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The book ‘The Evolving Arab city’ comprises of a set of articles written by eight contributors. These authors are mainly professors who teach at Universities or are practicing planning professionals who have written about the cities they are affiliated to i.e. either born and continued to reside for a long time or have been living in these cities for a considerable duration of time. The book is divided into two parts grouped based on the socio-cultural and geographic marker- the struggling cities and the emerging cities. Contributors to the struggling cities have followed a political approach talking about governments and citizens that overlooked the importance of historical sites leading to its negligence and destruction. Contributors in the second section have adopted a different tone. Even though there seems to evoke a positive response to the modernization there also seems to be an ironic ring to it.
In the first chapter, Elsheshtawy introduces the Arab world to its readers – he talks about a great ‘rift’ that exists between the Arab countries which only seems to have widened by the creation of the Gulf Cooperation Council (1981) or the GCC. These countries (Bahrain, Kuwait, Qatar, Saudi Arabia, oman and UAE- basically the oil rich countries) have made a unified economic agreement for rapid development and high quality governance thus ensuring a sharp increase in foreign investment inflow. He then goes on to talk about how these developments are catered only to the rich and wealthy both foreign and national and how such rapid developments have led to many issues such as illegal immigrants within these countries.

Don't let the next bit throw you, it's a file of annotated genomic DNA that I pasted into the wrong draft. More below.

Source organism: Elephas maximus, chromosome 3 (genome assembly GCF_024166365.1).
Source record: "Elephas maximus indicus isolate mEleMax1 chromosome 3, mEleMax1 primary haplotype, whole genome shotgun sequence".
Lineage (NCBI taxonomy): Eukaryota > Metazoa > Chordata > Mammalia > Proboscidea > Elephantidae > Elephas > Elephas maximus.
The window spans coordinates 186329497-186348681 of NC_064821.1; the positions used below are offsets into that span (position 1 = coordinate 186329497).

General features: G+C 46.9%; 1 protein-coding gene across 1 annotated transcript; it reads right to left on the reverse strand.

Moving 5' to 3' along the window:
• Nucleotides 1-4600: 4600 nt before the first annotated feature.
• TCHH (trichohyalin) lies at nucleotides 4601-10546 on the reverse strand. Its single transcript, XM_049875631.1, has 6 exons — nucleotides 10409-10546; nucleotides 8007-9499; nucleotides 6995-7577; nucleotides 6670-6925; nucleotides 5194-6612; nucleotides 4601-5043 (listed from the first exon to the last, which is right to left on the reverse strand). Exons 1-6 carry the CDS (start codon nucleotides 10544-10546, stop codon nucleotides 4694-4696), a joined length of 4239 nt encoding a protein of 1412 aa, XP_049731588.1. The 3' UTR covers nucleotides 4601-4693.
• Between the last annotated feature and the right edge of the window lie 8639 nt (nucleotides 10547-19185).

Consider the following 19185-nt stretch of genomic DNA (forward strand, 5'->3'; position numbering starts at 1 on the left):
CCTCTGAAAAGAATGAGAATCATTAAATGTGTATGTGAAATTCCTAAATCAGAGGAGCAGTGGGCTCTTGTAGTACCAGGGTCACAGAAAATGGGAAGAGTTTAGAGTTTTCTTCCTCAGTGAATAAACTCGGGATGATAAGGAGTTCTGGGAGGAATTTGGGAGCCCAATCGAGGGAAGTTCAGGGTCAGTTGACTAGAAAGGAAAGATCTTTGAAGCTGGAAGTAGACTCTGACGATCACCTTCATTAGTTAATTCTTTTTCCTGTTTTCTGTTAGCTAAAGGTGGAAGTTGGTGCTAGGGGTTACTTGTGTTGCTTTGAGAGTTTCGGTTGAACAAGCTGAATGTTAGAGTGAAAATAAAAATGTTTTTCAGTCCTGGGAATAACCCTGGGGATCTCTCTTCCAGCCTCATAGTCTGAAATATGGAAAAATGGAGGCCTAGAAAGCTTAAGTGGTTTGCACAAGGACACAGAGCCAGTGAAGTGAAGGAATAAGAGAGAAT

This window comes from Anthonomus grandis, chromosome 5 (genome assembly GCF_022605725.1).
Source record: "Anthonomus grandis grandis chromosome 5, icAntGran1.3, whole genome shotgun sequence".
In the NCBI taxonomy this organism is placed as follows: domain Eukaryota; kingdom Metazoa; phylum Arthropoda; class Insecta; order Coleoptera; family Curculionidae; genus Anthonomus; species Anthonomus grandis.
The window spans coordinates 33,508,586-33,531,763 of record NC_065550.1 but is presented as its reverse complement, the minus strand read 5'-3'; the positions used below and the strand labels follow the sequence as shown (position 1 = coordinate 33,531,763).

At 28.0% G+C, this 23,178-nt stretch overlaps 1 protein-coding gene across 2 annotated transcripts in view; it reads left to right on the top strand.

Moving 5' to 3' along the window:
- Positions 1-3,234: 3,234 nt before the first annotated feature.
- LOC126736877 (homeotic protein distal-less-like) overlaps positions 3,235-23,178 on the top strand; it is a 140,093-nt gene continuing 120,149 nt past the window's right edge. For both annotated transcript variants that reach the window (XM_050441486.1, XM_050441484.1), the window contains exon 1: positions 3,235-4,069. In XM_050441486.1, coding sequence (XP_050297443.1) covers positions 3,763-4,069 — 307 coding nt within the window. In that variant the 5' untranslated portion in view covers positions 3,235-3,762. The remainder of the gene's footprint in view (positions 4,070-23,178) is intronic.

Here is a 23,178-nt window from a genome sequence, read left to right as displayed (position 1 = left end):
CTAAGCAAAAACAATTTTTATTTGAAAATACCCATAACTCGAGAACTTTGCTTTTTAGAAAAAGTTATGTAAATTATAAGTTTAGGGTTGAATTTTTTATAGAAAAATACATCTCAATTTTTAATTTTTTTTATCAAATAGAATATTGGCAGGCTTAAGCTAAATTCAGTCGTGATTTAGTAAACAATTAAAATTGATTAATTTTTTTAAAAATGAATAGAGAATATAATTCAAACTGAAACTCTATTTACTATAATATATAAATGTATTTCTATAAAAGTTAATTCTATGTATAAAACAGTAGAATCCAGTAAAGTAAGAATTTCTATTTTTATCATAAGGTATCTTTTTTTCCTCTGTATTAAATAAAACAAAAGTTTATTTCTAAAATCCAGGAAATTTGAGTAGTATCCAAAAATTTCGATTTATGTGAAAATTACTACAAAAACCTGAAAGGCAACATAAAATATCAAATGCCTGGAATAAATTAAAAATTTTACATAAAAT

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"Competition Between Middle Eastern Cities: The Evolving Arab city by Elsheshtawy." 123HelpMe.com. 04 Apr 2020
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